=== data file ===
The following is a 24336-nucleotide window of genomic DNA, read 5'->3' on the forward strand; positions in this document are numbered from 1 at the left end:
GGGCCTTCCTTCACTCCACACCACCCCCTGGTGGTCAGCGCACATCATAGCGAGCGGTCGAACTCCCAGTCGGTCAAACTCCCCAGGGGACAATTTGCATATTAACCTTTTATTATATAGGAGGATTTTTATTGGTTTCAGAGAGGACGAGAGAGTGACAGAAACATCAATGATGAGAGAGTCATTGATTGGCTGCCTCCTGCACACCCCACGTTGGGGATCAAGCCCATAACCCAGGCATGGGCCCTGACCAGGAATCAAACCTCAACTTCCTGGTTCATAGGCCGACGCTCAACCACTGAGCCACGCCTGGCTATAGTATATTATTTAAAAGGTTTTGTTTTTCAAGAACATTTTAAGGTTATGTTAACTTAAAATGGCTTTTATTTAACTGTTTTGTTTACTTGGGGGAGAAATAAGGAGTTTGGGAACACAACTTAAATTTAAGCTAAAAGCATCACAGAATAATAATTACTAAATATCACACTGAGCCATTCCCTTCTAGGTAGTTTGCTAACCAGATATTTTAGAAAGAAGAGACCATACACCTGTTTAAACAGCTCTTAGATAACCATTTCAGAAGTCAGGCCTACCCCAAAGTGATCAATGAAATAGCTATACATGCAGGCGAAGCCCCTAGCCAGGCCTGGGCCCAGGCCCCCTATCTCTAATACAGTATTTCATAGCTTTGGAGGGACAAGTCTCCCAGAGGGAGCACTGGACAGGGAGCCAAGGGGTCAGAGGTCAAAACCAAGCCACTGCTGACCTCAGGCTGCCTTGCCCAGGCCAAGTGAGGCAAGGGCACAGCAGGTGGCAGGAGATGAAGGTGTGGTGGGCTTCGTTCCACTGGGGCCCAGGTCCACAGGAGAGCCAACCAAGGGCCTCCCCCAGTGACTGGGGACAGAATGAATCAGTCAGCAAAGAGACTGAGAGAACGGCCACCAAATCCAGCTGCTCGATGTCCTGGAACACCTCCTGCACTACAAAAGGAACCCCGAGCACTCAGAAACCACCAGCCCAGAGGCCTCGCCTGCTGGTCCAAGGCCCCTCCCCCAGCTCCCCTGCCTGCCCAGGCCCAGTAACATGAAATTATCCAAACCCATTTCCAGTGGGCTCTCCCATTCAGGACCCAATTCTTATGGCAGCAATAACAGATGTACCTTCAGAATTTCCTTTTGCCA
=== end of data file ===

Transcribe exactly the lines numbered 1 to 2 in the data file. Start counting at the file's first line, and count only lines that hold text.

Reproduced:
The following is a 24336-nucleotide window of genomic DNA, read 5'->3' on the forward strand; positions in this document are numbered from 1 at the left end:
GGGCCTTCCTTCACTCCACACCACCCCCTGGTGGTCAGCGCACATCATAGCGAGCGGTCGAACTCCCAGTCGGTCAAACTCCCCAGGGGACAATTTGCATATTAACCTTTTATTATATAGGAGGATTTTTATTGGTTTCAGAGAGGACGAGAGAGTGACAGAAACATCAATGATGAGAGAGTCATTGATTGGCTGCCTCCTGCACACCCCACGTTGGGGATCAAGCCCATAACCCAGGCATGGGCCCTGACCAGGAATCAAACCTCAACTTCCTGGTTCATAGGCCGACGCTCAACCACTGAGCCACGCCTGGCTATAGTATATTATTTAAAAGGTTTTGTTTTTCAAGAACATTTTAAGGTTATGTTAACTTAAAATGGCTTTTATTTAACTGTTTTGTTTACTTGGGGGAGAAATAAGGAGTTTGGGAACACAACTTAAATTTAAGCTAAAAGCATCACAGAATAATAATTACTAAATATCACACTGAGCCATTCCCTTCTAGGTAGTTTGCTAACCAGATATTTTAGAAAGAAGAGACCATACACCTGTTTAAACAGCTCTTAGATAACCATTTCAGAAGTCAGGCCTACCCCAAAGTGATCAATGAAATAGCTATACATGCAGGCGAAGCCCCTAGCCAGGCCTGGGCCCAGGCCCCCTATCTCTAATACAGTATTTCATAGCTTTGGAGGGACAAGTCTCCCAGAGGGAGCACTGGACAGGGAGCCAAGGGGTCAGAGGTCAAAACCAAGCCACTGCTGACCTCAGGCTGCCTTGCCCAGGCCAAGTGAGGCAAGGGCACAGCAGGTGGCAGGAGATGAAGGTGTGGTGGGCTTCGTTCCACTGGGGCCCAGGTCCACAGGAGAGCCAACCAAGGGCCTCCCCCAGTGACTGGGGACAGAATGAATCAGTCAGCAAAGAGACTGAGAGAACGGCCACCAAATCCAGCTGCTCGATGTCCTGGAACACCTCCTGCACTACAAAAGGAACCCCGAGCACTCAGAAACCACCAGCCCAGAGGCCTCGCCTGCTGGTCCAAGGCCCCTCCCCCAGCTCCCCTGCCTGCCCAGGCCCAGTAACATGAAATTATCCAAACCCATTTCCAGTGGGCTCTCCCATTCAGGACCCAATTCTTATGGCAGCAATAACAGATGTACCTTCAGAATTTCCTTTTGCCA